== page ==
#652 | Thursday, January 24th 2002
I had flipped on CNN briefly before going to work and saw that a plane had hit one of the WTC towers. I thought it was an accident and went to work.

My mother called shortly after I arrived at work. A second plane had hit the second tower. While talking to Mom, we (coworkers and I) gathered in the conference room to watch the news in shock and horror.

I fled back to my office to call my boyfriend. At that time, I was living in Alabama, and he lived in Maryland. He works for Nasdaq, but I knew he was asleep because he was working 2nd shift that week. I woke him up. He was going to have to go to work, even though I really didn't want him to. I was deathly afraid that if the terrorists would go after one financial center, they might go after another. He promised to call often.

When I went back to the conference room, I found out about the Pentagon. My company is in the defense industry, and we had people in the Pentagon that we were trying to find. I called my roommate at that time and couldn't get a hold of her. I went home.

She was awake by the time I got home, staring at the tv. I needed to go back to work to see what was going on, and she came with me, because she didn't want to be alone.

It wasn't until the next day that I found out my company lost two people on the plane that hit the Pentagon. I had met both of them about a month earlier, because I was transferring to their office in January.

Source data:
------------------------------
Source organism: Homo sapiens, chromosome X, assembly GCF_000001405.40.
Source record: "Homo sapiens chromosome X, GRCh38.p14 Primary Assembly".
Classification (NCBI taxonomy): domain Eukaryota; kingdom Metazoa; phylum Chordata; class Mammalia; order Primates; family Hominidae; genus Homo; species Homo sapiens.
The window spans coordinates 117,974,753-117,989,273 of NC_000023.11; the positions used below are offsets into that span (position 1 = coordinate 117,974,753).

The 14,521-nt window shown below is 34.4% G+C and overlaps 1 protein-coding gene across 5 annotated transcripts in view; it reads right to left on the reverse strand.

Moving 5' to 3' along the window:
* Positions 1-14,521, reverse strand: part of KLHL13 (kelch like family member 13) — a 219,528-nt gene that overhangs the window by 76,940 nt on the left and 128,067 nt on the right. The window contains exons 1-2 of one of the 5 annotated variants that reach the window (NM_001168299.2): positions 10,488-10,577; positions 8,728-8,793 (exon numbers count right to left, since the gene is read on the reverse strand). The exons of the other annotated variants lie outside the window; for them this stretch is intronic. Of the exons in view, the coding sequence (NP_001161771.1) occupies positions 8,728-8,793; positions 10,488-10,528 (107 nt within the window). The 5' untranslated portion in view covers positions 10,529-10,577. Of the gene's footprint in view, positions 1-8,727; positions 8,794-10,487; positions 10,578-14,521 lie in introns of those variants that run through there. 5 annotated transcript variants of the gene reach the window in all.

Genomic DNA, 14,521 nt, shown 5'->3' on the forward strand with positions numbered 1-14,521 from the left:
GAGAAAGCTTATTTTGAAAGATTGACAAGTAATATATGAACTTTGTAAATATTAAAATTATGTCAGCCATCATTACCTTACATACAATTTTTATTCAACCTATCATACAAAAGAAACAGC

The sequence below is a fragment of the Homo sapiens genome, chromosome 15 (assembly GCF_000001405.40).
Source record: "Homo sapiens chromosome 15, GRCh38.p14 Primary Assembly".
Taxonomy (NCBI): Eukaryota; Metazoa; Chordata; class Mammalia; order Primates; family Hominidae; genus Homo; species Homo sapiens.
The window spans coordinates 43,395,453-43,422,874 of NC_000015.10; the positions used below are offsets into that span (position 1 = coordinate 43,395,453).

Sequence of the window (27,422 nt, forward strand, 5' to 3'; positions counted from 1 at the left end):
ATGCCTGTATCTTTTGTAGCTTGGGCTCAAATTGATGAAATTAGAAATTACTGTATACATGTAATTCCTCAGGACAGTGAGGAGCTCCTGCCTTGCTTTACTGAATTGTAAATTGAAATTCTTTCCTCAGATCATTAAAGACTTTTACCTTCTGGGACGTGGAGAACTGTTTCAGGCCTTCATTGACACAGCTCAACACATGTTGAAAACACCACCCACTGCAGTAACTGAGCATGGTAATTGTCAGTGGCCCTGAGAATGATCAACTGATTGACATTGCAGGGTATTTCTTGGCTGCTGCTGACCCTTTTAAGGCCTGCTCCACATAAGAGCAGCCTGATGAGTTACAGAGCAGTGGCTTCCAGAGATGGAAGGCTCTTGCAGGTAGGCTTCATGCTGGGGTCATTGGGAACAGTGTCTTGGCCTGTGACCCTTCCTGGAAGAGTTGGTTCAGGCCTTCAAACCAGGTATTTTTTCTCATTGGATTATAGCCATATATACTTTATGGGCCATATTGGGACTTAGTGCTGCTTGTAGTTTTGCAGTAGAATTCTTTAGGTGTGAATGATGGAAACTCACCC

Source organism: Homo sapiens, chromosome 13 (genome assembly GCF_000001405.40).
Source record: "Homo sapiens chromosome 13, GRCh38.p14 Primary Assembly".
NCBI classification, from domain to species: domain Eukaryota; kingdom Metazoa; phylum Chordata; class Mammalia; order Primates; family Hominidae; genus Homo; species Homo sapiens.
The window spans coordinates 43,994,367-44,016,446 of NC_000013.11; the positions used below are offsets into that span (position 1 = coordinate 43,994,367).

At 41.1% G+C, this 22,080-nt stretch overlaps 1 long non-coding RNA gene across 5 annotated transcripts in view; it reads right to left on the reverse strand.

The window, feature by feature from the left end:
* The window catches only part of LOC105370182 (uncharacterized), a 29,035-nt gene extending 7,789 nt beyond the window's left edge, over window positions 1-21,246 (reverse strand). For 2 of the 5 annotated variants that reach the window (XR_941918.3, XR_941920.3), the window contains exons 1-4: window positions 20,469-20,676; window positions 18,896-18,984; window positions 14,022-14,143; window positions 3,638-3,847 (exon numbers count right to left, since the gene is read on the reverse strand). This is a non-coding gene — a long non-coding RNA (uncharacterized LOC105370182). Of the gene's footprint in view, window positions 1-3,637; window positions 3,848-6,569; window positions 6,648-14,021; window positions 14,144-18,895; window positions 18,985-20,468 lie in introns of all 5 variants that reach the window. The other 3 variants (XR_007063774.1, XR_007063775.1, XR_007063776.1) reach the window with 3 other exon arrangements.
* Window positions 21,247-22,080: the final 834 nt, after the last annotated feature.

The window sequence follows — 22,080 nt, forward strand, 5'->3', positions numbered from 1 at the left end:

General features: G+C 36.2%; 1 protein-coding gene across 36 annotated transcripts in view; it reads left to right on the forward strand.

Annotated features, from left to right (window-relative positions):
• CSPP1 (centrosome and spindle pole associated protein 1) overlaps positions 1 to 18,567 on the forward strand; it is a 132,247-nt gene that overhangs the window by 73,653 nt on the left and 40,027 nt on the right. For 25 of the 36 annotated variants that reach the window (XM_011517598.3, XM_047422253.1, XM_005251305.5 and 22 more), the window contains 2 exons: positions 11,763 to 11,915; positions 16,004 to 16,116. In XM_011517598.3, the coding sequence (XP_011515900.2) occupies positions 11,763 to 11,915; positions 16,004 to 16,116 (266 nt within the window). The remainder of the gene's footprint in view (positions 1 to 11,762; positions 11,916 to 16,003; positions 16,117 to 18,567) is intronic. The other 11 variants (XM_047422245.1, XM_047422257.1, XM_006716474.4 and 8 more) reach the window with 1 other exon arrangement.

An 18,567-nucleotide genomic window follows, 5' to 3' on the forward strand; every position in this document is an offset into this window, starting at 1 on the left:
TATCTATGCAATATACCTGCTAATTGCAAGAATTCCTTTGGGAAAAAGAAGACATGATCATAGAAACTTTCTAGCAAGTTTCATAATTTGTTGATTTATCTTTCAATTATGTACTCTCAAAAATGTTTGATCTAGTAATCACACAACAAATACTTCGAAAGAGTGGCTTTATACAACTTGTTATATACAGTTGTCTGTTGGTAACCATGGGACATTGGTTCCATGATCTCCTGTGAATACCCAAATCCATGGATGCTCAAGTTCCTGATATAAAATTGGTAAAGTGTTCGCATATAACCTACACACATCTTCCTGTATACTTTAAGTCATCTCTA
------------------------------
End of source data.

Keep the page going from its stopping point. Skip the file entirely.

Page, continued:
I didn't go to class that day, or the next. I spent those two days watching CNN, trying to figure out what had happened. I knew the world was different. I was just trying to accept that.

Heather Stanfield | 23 | Maryland

#538 | Wednesday, December 19th 2001
September 11th a day to live in imfamy for all of history. It's a day I'm sure to never forget. I will never forget where I was when I heard the news. I was in Mr. Fredricks 2nd mod Psychology I class. I felt like my world had come to a screaching hault. Watching the towers crumble at the hands of terriosts seemed so unreal. I never thought I would ever live to see something like that in America. It still feels unreal more than three months later. My condolences to all of those who lost family in New York, at the Pentagon and all of those seemingly forgotten in the feild of Pennsylvania. Never can we turn back the hands of time. But I hope the unity and patriatism of this country after September 11th will always remain. Because I can say everytime I drive down the road and see the proud red white and blue of the flag of my country it makes me realize how lucky I am to be an America. God Bless America!!!!